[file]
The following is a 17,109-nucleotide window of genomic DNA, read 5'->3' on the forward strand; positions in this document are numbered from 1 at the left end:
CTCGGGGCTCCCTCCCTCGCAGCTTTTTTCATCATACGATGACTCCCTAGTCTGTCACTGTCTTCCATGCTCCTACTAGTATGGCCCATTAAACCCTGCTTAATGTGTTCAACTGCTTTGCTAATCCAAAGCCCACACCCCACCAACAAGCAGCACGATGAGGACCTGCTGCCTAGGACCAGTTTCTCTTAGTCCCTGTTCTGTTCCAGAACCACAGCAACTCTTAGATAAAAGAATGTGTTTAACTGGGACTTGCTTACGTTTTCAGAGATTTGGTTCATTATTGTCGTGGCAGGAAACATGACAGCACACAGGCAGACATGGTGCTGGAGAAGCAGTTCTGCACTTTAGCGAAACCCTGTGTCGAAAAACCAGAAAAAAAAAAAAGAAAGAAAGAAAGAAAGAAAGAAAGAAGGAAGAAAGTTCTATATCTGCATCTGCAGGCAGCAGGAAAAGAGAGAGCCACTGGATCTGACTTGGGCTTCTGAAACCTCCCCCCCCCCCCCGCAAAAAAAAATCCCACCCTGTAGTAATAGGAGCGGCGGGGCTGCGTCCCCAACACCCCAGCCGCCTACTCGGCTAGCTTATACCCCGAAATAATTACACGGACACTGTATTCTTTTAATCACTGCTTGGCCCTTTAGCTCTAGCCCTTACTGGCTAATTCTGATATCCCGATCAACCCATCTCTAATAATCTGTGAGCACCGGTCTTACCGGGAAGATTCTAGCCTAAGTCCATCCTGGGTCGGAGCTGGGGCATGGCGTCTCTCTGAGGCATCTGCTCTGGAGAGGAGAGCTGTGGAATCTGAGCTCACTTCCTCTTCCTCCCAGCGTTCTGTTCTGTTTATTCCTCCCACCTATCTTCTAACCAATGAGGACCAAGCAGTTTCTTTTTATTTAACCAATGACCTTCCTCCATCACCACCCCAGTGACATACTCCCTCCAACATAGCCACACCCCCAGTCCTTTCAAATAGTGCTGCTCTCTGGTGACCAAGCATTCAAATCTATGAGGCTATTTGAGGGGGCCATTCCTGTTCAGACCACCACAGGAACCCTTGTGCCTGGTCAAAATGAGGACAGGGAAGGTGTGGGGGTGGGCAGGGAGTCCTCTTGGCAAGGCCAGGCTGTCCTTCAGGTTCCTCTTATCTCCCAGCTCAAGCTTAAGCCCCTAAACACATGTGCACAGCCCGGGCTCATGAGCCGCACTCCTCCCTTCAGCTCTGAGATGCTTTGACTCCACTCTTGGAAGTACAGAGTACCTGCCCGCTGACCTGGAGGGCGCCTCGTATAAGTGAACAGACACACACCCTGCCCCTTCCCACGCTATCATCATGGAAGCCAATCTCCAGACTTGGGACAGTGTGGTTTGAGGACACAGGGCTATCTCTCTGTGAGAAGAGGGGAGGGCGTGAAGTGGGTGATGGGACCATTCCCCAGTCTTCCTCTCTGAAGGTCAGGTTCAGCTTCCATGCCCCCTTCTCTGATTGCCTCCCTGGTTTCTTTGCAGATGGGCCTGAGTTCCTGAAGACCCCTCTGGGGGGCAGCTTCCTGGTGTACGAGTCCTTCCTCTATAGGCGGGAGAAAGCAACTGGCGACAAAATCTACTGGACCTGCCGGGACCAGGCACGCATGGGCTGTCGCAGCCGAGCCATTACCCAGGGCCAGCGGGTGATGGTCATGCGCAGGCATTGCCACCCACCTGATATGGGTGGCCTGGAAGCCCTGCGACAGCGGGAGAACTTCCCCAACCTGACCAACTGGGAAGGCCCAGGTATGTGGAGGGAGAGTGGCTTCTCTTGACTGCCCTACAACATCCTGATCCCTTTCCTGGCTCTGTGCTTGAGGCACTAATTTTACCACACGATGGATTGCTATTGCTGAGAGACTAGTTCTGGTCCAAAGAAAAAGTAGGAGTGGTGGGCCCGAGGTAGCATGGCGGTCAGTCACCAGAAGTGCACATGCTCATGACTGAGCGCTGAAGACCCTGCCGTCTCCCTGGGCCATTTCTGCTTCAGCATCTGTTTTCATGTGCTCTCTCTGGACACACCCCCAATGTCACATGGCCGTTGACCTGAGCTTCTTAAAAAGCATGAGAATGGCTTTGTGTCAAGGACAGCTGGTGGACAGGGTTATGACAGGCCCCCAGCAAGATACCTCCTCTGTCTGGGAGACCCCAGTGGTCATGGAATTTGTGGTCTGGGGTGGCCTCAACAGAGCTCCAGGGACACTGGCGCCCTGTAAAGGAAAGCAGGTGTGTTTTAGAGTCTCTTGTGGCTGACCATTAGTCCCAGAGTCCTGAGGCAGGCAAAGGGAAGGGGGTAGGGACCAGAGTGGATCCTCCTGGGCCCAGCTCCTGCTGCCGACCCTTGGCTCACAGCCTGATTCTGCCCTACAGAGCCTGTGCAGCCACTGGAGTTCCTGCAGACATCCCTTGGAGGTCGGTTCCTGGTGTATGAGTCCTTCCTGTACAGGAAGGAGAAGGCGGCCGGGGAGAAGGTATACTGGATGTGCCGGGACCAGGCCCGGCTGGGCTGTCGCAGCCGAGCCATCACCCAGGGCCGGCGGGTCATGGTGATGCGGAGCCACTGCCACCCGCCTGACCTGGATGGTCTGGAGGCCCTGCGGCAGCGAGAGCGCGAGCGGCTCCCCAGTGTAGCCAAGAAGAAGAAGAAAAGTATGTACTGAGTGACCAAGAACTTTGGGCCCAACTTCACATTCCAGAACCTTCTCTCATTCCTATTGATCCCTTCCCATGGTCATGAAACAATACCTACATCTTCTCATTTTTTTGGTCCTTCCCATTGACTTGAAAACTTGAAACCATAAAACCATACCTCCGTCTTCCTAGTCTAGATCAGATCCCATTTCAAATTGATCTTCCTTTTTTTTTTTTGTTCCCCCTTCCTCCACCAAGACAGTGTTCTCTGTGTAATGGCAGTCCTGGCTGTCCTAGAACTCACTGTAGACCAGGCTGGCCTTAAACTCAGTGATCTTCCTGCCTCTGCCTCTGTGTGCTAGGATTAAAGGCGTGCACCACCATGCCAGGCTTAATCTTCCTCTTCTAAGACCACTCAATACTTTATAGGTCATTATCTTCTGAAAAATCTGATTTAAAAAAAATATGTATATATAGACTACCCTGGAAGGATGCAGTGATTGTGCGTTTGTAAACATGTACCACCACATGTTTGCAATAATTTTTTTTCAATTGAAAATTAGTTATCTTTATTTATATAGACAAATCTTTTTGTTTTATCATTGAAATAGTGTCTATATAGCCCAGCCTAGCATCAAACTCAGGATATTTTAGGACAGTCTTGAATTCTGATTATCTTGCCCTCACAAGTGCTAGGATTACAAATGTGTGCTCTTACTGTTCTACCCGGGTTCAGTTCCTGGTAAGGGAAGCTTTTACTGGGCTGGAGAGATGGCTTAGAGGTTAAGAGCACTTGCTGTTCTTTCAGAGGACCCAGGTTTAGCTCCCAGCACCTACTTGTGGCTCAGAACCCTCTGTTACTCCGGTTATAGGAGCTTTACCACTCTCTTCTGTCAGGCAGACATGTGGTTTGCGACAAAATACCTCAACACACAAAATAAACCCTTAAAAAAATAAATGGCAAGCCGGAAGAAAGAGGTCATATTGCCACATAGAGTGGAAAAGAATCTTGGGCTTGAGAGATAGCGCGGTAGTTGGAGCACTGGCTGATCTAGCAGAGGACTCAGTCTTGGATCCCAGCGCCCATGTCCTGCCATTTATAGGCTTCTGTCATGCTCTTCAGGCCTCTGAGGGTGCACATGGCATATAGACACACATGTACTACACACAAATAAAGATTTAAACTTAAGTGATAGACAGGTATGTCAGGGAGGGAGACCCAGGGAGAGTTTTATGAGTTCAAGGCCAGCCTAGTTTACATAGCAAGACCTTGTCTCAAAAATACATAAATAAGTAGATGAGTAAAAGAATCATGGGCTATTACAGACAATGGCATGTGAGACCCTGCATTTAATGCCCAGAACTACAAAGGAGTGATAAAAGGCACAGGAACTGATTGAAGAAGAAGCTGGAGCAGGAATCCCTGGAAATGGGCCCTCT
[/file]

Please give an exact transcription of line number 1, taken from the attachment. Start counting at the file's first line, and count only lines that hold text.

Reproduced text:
The following is a 17,109-nucleotide window of genomic DNA, read 5'->3' on the forward strand; positions in this document are numbered from 1 at the left end: